THE BELIEVERS (1987). During the summer of 1987, a hefty number of quality films made good at the box office, including The Untouchables, Full Metal Jacket, RoboCop, Spaceballs and The Living Daylights (unfortunately, the season's top grosser was the painful Beverly Hills Cop II). It's a shame The Believers didn't join their ranks; instead, it has to take solace in being the period's best flop. But from its opening sequence, in which police psychologist Cal Jamison (Martin Sheen) and young son Chris (Harley Cross) watch as a faulty coffeemaker electrocutes wife/mom Lisa (Janet-Laine Green), to its freeze-frame finale, this is an exceptionally well-made horror yarn that really gets under the skin. Following the tragedy, the distraught Cal and Chris move to New York City, where Cal immediately gets roped into helping with a case that involves the ritualistic slaughter of children by members of a religious cult. As Cal becomes further drawn into the mystery, it becomes apparent that both he and Chris are in constant danger. While the film subtly indicts Reagan-era avarice, it works just fine as a straight-up chiller, thanks to the restrained direction by John Schlesinger (an Oscar winner for the brilliant Midnight Cowboy) and a sharp script by future Twin Peaks co-creator Mark Frost. Sheen and Cross engender massive audience sympathy, and they're backed by a terrific supporting cast that includes Helen Shaver as Cal's new girlfriend, a delightful Richard Masur as his lawyer and best friend, Robert Loggia as a hard-nosed detective and Jimmy Smits as a tortured cop. And then there's Malick Bowens: So likable as Meryl Streep's head servant Farah in Out of Africa, here he's all coiled menace and piercing eyes as the most skilled of the voodoo practitioners.
Blu-ray extras consist of the theatrical trailer and an isolated track of J. Peter Robinson's score.
John Lloyd Young in Jersey Boys (Photo: Warner Bros.)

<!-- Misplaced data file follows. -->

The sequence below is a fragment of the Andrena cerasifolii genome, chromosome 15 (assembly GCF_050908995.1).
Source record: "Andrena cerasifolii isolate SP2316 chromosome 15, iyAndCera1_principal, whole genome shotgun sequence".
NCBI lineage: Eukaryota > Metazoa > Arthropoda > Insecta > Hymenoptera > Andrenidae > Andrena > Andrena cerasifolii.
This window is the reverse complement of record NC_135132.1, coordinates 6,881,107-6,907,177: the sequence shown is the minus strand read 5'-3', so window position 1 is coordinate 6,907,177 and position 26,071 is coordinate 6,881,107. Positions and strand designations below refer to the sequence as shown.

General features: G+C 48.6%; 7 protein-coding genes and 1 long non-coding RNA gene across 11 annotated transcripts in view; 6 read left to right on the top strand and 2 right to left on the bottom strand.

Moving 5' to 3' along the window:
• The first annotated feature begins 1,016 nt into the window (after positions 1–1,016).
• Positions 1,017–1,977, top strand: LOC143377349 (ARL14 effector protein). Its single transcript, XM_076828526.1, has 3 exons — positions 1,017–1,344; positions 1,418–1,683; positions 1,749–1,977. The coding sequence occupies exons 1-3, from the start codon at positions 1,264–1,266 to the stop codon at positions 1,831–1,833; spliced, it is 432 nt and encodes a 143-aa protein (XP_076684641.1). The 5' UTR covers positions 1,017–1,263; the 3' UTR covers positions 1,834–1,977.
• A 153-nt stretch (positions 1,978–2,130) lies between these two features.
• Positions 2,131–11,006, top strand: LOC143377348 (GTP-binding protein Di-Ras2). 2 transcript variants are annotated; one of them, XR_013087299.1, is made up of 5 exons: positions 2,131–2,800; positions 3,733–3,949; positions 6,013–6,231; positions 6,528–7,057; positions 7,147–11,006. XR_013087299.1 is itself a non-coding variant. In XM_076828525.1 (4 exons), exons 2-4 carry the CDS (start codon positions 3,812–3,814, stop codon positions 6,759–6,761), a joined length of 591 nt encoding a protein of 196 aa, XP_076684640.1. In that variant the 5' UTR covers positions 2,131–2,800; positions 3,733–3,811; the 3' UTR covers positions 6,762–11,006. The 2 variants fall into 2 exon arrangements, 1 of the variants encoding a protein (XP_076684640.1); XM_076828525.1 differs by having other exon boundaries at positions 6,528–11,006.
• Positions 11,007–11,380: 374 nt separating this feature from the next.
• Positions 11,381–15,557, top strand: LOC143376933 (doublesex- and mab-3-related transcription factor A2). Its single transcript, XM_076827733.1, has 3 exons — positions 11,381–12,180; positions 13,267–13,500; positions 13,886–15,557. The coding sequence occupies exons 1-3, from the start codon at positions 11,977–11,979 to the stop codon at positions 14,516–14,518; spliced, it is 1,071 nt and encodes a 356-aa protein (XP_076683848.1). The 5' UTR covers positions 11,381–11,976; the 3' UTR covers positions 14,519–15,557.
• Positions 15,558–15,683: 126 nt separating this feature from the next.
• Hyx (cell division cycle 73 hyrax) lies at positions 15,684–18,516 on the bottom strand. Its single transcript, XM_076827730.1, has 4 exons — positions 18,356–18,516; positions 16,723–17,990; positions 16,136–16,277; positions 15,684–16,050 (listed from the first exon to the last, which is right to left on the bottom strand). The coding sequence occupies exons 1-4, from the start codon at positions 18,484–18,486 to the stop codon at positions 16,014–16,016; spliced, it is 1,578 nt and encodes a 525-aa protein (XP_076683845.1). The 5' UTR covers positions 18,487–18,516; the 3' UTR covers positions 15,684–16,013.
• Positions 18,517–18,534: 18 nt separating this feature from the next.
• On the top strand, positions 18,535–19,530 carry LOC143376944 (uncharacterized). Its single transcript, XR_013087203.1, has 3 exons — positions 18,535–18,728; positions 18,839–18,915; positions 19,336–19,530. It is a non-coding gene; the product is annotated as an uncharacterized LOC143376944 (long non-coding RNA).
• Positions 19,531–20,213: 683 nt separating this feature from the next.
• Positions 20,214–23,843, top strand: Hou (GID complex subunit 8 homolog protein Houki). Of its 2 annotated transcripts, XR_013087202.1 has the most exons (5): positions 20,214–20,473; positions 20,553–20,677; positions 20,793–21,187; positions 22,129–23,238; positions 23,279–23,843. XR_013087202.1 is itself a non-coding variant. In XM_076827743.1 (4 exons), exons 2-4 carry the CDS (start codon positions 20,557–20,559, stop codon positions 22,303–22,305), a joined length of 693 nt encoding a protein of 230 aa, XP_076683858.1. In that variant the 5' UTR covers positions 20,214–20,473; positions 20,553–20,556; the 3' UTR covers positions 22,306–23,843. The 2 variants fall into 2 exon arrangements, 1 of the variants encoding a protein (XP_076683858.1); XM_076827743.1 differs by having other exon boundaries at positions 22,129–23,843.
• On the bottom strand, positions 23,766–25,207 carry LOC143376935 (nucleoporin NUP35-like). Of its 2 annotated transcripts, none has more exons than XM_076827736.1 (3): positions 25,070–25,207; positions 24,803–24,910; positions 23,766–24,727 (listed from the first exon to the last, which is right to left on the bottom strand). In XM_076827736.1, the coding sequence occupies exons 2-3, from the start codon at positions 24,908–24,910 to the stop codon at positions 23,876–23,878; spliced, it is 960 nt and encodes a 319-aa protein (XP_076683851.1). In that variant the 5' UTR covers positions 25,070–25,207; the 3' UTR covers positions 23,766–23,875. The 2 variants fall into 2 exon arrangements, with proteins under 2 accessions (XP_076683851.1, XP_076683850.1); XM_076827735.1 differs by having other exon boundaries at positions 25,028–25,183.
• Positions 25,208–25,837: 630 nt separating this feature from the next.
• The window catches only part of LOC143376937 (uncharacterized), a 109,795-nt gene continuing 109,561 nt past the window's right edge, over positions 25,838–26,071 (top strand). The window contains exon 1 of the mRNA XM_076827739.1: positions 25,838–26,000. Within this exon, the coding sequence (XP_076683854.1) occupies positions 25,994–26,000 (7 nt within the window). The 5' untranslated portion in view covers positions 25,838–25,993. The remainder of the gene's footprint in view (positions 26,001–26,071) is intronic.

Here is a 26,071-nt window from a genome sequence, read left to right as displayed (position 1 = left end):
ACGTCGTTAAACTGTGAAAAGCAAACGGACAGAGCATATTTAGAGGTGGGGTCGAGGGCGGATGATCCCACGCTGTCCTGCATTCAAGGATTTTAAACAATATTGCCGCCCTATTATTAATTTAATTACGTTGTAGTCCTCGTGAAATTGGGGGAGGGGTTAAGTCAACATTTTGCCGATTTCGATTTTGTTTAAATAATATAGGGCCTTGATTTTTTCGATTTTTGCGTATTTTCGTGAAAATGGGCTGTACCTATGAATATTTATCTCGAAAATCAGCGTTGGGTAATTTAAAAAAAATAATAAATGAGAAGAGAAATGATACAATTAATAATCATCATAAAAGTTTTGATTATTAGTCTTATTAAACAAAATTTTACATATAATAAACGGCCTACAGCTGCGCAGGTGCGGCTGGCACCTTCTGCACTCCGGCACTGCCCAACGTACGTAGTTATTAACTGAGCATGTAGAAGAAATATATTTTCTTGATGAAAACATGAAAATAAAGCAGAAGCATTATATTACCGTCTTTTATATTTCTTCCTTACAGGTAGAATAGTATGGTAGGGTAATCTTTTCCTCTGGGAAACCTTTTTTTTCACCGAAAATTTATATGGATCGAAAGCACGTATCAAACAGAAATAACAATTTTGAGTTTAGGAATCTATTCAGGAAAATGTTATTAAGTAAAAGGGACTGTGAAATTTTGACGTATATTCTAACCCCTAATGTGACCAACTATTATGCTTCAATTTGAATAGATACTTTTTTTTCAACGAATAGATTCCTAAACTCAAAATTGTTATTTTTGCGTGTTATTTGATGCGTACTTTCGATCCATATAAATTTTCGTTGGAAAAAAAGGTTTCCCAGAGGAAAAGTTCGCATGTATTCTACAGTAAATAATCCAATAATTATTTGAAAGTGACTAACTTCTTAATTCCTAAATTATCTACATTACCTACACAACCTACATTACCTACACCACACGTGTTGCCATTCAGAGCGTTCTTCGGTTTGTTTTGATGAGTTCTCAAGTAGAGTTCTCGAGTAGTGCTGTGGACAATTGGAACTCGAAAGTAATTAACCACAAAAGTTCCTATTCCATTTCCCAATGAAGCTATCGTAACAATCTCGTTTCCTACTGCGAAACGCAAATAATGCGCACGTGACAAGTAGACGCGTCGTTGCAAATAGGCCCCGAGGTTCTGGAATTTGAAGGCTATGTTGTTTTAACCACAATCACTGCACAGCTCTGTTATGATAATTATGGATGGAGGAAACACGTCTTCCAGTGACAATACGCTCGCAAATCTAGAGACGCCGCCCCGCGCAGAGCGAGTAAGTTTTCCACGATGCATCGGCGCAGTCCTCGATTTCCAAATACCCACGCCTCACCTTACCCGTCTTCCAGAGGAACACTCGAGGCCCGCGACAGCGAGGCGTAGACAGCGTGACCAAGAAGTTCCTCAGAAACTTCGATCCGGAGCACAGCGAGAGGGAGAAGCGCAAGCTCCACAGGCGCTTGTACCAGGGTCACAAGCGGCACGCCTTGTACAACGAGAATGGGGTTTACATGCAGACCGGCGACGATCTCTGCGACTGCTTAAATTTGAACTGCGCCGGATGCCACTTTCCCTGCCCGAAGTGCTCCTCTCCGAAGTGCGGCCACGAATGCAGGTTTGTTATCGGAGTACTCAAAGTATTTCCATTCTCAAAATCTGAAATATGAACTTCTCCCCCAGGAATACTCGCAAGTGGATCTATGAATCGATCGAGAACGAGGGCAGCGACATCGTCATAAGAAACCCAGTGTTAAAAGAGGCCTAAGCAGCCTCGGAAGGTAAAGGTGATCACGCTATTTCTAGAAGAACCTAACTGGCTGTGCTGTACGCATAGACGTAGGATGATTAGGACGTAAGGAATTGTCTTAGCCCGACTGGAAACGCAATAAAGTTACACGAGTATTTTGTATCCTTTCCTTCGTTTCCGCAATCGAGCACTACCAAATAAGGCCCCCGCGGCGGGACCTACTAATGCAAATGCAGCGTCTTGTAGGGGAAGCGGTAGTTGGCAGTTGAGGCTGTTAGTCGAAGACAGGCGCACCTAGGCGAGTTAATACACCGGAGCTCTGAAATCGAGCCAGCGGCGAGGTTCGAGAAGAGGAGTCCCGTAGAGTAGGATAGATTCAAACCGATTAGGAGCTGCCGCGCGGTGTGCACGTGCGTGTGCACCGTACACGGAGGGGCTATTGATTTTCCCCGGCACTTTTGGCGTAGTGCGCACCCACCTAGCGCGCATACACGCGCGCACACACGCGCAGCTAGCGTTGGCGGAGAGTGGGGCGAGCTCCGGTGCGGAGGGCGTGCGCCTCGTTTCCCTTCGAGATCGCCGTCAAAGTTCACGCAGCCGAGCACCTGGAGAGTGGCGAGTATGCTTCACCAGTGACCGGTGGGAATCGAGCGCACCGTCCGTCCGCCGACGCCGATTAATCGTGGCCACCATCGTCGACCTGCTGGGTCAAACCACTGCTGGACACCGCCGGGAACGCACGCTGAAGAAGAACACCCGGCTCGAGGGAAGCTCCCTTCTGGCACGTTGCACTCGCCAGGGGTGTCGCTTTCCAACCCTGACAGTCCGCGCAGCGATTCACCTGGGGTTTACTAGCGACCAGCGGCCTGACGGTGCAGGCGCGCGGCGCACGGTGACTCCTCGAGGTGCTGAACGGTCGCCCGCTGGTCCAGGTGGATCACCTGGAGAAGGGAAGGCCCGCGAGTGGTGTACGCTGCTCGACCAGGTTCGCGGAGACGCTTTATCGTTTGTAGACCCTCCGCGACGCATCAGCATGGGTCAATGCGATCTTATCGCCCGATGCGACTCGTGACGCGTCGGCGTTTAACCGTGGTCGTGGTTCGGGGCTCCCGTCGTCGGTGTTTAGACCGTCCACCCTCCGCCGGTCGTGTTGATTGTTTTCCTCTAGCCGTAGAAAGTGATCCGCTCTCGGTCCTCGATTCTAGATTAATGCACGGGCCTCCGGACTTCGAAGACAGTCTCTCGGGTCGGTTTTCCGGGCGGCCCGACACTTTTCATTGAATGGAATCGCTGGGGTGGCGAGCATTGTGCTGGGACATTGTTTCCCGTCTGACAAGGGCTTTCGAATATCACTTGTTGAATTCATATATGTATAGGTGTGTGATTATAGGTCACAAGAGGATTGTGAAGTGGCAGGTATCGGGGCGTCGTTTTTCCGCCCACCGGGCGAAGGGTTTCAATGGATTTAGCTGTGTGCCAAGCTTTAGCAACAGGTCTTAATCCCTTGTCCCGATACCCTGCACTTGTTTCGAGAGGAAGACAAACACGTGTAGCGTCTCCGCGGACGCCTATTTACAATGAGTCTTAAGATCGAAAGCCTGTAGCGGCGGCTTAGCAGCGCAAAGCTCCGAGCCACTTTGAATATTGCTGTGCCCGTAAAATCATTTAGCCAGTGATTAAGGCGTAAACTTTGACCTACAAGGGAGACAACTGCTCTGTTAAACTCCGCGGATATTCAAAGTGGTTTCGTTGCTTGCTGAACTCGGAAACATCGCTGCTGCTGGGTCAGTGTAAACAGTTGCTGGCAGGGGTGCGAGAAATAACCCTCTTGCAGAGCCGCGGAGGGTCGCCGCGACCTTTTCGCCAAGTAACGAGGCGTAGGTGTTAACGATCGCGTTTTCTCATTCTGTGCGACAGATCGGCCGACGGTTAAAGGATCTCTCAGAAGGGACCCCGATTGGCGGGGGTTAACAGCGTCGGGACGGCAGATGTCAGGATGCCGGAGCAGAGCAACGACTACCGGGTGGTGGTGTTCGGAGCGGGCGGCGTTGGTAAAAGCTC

JERSEY BOYS (2014). Like other screen adaptations of acclaimed Broadway smashes, films like Les Miserables, The Producers and The Phantom of the Opera, this one loses a bit in the transition from floorboards to clapboards. It's a handsomely mounted production, and a sound decision was made in casting the members of The Four Seasons with relative newcomers: John Lloyd Young as Frankie Valli (Young won the Tony for essaying the part on stage), Erich Bergan as Bob Gaudio, Vincent Piazza as Tommy DeVito and Michael Lomenda as Nick Massi are note-perfect (in more ways than one) in their respective roles. But the problem begins with the selection of Clint Eastwood as helmer. His appreciation of jazz is well-documented — director of Bird, executive producer of Thelonious Monk: Straight, No Chaser, composer on several of his own pictures — but there's never been any indication that he would be able to pull off a pop effort like this one. An excellent filmmaker when it comes to pensive, low-key dramas, he never quite locates the proper beat for this tale, and he's furthered hindered by a script (by the show's scribes, Marshall Brickman and Rick Elice) that often fails to break away from the rigid template that constricts too many musical biopics. The film also has trouble with time: There's often no sense of what's taking place when, and when we do know, it sometimes doesn't ring true (as when a girl in 1951 talks about wanting to see The Blob, which wasn't released until 1958). Jersey Boys contains enough pleasant ingredients to warrant a mild recommendation, but it's at its best when Clint curtails the characters' kvetching and lets the music play.